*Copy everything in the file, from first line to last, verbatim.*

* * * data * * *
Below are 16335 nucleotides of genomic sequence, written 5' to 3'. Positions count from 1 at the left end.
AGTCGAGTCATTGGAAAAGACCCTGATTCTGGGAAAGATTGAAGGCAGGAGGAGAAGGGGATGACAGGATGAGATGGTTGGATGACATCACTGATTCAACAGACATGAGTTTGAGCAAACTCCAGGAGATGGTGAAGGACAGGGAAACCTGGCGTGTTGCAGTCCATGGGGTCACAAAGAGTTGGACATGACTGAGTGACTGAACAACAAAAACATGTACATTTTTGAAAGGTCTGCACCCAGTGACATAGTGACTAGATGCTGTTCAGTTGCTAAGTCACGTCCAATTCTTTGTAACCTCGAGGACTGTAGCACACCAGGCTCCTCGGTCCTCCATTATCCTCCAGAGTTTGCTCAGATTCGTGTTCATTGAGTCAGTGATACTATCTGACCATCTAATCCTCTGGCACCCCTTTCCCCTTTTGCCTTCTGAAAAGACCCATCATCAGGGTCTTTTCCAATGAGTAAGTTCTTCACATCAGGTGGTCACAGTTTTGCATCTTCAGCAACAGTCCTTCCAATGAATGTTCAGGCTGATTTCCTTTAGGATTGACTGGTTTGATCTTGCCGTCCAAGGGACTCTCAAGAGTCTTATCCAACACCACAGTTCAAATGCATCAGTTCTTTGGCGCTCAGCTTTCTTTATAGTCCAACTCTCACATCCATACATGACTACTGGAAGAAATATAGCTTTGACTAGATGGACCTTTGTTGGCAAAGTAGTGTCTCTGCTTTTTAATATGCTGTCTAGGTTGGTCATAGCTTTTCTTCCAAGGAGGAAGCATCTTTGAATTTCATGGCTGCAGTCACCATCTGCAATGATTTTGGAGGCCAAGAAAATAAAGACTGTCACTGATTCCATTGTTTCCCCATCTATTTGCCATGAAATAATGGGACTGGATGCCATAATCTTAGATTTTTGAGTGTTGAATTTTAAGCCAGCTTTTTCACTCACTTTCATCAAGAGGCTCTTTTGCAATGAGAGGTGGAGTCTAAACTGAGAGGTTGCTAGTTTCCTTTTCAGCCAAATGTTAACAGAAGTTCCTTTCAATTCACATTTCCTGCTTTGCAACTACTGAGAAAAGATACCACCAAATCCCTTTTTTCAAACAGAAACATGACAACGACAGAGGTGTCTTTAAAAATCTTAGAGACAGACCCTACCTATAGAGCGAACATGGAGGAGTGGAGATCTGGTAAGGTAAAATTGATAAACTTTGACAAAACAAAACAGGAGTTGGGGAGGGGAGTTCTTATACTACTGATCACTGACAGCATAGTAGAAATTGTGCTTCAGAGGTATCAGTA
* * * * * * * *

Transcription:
Below are 16335 nucleotides of genomic sequence, written 5' to 3'. Positions count from 1 at the left end.
AGTCGAGTCATTGGAAAAGACCCTGATTCTGGGAAAGATTGAAGGCAGGAGGAGAAGGGGATGACAGGATGAGATGGTTGGATGACATCACTGATTCAACAGACATGAGTTTGAGCAAACTCCAGGAGATGGTGAAGGACAGGGAAACCTGGCGTGTTGCAGTCCATGGGGTCACAAAGAGTTGGACATGACTGAGTGACTGAACAACAAAAACATGTACATTTTTGAAAGGTCTGCACCCAGTGACATAGTGACTAGATGCTGTTCAGTTGCTAAGTCACGTCCAATTCTTTGTAACCTCGAGGACTGTAGCACACCAGGCTCCTCGGTCCTCCATTATCCTCCAGAGTTTGCTCAGATTCGTGTTCATTGAGTCAGTGATACTATCTGACCATCTAATCCTCTGGCACCCCTTTCCCCTTTTGCCTTCTGAAAAGACCCATCATCAGGGTCTTTTCCAATGAGTAAGTTCTTCACATCAGGTGGTCACAGTTTTGCATCTTCAGCAACAGTCCTTCCAATGAATGTTCAGGCTGATTTCCTTTAGGATTGACTGGTTTGATCTTGCCGTCCAAGGGACTCTCAAGAGTCTTATCCAACACCACAGTTCAAATGCATCAGTTCTTTGGCGCTCAGCTTTCTTTATAGTCCAACTCTCACATCCATACATGACTACTGGAAGAAATATAGCTTTGACTAGATGGACCTTTGTTGGCAAAGTAGTGTCTCTGCTTTTTAATATGCTGTCTAGGTTGGTCATAGCTTTTCTTCCAAGGAGGAAGCATCTTTGAATTTCATGGCTGCAGTCACCATCTGCAATGATTTTGGAGGCCAAGAAAATAAAGACTGTCACTGATTCCATTGTTTCCCCATCTATTTGCCATGAAATAATGGGACTGGATGCCATAATCTTAGATTTTTGAGTGTTGAATTTTAAGCCAGCTTTTTCACTCACTTTCATCAAGAGGCTCTTTTGCAATGAGAGGTGGAGTCTAAACTGAGAGGTTGCTAGTTTCCTTTTCAGCCAAATGTTAACAGAAGTTCCTTTCAATTCACATTTCCTGCTTTGCAACTACTGAGAAAAGATACCACCAAATCCCTTTTTTCAAACAGAAACATGACAACGACAGAGGTGTCTTTAAAAATCTTAGAGACAGACCCTACCTATAGAGCGAACATGGAGGAGTGGAGATCTGGTAAGGTAAAATTGATAAACTTTGACAAAACAAAACAGGAGTTGGGGAGGGGAGTTCTTATACTACTGATCACTGACAGCATAGTAGAAATTGTGCTTCAGAGGTATCAGTA